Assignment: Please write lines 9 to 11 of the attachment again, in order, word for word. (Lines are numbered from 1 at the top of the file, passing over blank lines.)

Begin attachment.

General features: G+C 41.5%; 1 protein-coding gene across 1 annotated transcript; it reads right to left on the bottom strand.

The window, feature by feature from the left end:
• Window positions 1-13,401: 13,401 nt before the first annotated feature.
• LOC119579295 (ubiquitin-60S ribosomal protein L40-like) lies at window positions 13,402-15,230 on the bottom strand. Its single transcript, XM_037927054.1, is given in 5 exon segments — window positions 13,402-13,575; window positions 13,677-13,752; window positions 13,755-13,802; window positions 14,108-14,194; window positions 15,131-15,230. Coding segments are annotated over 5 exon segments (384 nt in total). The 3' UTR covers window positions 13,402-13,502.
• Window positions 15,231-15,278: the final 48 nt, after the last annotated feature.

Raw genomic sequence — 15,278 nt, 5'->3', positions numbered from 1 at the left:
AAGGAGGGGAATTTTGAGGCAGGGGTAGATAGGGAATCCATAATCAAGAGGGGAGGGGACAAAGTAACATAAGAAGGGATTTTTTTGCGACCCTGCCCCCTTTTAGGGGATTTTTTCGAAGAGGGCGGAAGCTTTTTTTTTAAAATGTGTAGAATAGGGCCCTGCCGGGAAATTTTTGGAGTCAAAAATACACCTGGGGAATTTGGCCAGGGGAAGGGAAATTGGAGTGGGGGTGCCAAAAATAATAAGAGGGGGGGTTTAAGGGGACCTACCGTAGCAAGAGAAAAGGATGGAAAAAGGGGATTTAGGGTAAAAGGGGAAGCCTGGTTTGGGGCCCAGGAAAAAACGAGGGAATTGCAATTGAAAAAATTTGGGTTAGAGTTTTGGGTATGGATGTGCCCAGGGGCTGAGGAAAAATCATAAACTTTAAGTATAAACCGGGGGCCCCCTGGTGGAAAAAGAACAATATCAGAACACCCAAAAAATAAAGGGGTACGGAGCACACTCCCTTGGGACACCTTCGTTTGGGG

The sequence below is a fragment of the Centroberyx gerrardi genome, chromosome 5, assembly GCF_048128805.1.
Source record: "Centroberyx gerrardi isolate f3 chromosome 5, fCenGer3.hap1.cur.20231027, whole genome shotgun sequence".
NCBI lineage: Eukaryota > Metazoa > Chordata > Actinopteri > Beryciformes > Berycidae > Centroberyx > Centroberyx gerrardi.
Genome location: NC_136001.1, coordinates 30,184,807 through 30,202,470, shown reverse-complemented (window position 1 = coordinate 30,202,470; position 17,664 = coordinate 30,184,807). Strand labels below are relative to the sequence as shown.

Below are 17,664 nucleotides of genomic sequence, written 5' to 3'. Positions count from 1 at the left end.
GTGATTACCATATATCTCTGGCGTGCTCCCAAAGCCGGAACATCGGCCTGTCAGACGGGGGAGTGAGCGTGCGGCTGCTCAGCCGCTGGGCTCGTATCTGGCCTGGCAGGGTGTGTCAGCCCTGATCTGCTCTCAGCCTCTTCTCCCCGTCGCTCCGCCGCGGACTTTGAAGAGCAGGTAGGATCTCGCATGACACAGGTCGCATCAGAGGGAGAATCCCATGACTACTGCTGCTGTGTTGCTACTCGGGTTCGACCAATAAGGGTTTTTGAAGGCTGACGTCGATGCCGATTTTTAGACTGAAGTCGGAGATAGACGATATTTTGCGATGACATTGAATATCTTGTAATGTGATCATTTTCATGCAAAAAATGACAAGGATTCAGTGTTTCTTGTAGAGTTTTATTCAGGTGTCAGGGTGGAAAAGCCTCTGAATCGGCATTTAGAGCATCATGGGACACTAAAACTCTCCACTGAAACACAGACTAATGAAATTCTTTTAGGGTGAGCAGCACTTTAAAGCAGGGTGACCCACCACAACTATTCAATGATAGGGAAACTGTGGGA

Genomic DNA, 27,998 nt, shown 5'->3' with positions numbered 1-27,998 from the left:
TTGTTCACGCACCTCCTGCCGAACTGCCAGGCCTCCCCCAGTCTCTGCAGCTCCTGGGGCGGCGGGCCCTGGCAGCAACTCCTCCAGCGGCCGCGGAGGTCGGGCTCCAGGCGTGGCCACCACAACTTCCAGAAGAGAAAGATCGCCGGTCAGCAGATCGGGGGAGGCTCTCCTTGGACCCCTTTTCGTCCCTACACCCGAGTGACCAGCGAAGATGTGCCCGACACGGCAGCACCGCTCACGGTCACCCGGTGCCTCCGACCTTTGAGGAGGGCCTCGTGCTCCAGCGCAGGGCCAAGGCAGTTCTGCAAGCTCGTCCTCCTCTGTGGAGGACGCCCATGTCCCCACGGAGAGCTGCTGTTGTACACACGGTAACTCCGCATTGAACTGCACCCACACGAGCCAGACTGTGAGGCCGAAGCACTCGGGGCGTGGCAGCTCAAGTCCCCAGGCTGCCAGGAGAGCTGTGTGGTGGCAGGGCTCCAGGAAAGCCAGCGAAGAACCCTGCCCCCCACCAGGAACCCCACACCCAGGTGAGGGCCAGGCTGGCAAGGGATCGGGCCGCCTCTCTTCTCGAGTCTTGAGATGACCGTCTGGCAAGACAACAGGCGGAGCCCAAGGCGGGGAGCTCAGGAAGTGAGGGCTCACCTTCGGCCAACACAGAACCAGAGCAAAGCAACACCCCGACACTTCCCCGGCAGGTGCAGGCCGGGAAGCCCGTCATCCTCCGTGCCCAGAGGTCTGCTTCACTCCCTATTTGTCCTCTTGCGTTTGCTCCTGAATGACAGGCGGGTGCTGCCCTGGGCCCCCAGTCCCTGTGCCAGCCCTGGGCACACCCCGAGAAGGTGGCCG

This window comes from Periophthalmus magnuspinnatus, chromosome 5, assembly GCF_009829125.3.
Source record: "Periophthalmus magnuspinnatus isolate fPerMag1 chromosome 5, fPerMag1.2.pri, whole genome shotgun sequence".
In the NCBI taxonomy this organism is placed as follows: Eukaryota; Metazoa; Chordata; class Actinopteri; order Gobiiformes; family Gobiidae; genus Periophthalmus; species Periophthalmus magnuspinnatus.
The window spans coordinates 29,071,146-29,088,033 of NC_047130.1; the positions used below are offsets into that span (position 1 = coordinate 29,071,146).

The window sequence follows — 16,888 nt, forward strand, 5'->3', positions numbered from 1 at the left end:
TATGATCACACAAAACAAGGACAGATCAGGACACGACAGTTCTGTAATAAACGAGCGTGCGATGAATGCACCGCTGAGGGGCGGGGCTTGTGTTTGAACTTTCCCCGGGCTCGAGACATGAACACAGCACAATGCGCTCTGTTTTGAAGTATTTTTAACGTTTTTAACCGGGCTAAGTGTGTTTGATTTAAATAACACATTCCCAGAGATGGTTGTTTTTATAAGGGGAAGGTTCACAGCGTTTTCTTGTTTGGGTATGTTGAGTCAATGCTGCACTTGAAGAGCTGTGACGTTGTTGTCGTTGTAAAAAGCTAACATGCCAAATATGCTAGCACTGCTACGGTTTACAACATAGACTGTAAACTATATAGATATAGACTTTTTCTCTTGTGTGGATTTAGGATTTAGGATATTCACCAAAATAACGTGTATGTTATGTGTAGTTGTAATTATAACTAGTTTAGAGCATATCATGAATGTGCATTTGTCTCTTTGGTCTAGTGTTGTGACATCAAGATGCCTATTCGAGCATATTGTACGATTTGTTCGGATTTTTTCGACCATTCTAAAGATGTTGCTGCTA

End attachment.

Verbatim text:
Source record: "Centroberyx gerrardi isolate f3 chromosome 5, fCenGer3.hap1.cur.20231027, whole genome shotgun sequence".
NCBI lineage: Eukaryota > Metazoa > Chordata > Actinopteri > Beryciformes > Berycidae > Centroberyx > Centroberyx gerrardi.
Genome location: NC_136001.1, coordinates 30,184,807 through 30,202,470, shown reverse-complemented (window position 1 = coordinate 30,202,470; position 17,664 = coordinate 30,184,807). Strand labels below are relative to the sequence as shown.